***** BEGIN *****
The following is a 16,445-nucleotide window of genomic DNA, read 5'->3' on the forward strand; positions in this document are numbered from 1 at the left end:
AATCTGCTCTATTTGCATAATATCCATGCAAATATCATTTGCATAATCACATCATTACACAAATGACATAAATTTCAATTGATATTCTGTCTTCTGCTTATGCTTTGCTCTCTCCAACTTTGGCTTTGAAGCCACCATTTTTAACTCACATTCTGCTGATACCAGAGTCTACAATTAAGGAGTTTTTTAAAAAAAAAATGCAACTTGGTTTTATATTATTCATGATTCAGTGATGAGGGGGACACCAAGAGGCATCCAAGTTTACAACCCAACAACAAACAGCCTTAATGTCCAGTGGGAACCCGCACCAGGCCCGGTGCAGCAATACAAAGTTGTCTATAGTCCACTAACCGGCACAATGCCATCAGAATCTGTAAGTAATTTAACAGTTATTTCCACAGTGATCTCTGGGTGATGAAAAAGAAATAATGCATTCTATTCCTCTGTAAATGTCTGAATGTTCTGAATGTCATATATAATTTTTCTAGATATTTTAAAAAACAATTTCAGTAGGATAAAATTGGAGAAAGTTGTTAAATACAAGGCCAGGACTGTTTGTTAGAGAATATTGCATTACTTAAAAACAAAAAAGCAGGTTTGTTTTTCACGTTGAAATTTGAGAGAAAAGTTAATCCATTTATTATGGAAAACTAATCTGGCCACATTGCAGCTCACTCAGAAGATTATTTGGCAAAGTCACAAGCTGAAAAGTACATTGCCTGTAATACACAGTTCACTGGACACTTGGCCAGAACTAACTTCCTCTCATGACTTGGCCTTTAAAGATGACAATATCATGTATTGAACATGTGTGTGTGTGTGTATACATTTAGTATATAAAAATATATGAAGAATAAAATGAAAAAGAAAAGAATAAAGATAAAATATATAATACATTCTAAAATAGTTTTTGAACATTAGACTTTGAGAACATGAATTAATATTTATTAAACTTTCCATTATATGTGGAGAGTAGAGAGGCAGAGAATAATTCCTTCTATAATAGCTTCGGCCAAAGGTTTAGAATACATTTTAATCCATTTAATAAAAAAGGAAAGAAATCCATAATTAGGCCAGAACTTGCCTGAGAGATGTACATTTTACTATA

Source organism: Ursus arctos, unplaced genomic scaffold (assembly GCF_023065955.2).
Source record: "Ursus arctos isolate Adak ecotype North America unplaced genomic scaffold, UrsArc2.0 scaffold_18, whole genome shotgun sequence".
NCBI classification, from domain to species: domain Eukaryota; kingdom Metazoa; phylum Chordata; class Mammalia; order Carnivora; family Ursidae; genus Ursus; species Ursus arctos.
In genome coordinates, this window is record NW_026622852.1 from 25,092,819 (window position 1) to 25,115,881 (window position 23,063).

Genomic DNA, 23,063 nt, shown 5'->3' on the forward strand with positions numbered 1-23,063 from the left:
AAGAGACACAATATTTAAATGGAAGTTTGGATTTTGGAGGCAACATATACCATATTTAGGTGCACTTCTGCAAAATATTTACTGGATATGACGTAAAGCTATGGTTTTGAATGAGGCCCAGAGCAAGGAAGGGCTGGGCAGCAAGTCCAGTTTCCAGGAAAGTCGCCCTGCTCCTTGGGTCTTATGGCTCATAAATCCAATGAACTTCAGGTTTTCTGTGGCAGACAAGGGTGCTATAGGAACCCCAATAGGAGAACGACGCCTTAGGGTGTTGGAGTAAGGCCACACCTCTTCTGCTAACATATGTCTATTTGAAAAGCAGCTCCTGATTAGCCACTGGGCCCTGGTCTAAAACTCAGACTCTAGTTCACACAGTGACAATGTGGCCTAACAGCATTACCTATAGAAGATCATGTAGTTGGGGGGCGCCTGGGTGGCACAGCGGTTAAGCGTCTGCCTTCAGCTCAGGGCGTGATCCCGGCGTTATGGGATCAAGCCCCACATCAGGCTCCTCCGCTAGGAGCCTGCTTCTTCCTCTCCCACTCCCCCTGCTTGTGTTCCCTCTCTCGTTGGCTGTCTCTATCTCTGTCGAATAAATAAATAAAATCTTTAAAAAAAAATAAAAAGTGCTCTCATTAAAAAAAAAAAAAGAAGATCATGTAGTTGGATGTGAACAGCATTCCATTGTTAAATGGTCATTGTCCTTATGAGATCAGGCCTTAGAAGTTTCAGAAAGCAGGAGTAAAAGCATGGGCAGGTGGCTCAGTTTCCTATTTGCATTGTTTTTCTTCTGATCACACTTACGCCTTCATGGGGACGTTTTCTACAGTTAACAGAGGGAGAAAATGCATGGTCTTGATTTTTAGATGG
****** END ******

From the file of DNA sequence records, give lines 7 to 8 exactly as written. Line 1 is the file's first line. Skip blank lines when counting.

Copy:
Genomic DNA, 23,063 nt, shown 5'->3' on the forward strand with positions numbered 1-23,063 from the left:
AAGAGACACAATATTTAAATGGAAGTTTGGATTTTGGAGGCAACATATACCATATTTAGGTGCACTTCTGCAAAATATTTACTGGATATGACGTAAAGCTATGGTTTTGAATGAGGCCCAGAGCAAGGAAGGGCTGGGCAGCAAGTCCAGTTTCCAGGAAAGTCGCCCTGCTCCTTGGGTCTTATGGCTCATAAATCCAATGAACTTCAGGTTTTCTGTGGCAGACAAGGGTGCTATAGGAACCCCAATAGGAGAACGACGCCTTAGGGTGTTGGAGTAAGGCCACACCTCTTCTGCTAACATATGTCTATTTGAAAAGCAGCTCCTGATTAGCCACTGGGCCCTGGTCTAAAACTCAGACTCTAGTTCACACAGTGACAATGTGGCCTAACAGCATTACCTATAGAAGATCATGTAGTTGGGGGGCGCCTGGGTGGCACAGCGGTTAAGCGTCTGCCTTCAGCTCAGGGCGTGATCCCGGCGTTATGGGATCAAGCCCCACATCAGGCTCCTCCGCTAGGAGCCTGCTTCTTCCTCTCCCACTCCCCCTGCTTGTGTTCCCTCTCTCGTTGGCTGTCTCTATCTCTGTCGAATAAATAAATAAAATCTTTAAAAAAAAATAAAAAGTGCTCTCATTAAAAAAAAAAAAAGAAGATCATGTAGTTGGATGTGAACAGCATTCCATTGTTAAATGGTCATTGTCCTTATGAGATCAGGCCTTAGAAGTTTCAGAAAGCAGGAGTAAAAGCATGGGCAGGTGGCTCAGTTTCCTATTTGCATTGTTTTTCTTCTGATCACACTTACGCCTTCATGGGGACGTTTTCTACAGTTAACAGAGGGAGAAAATGCATGGTCTTGATTTTTAGATGG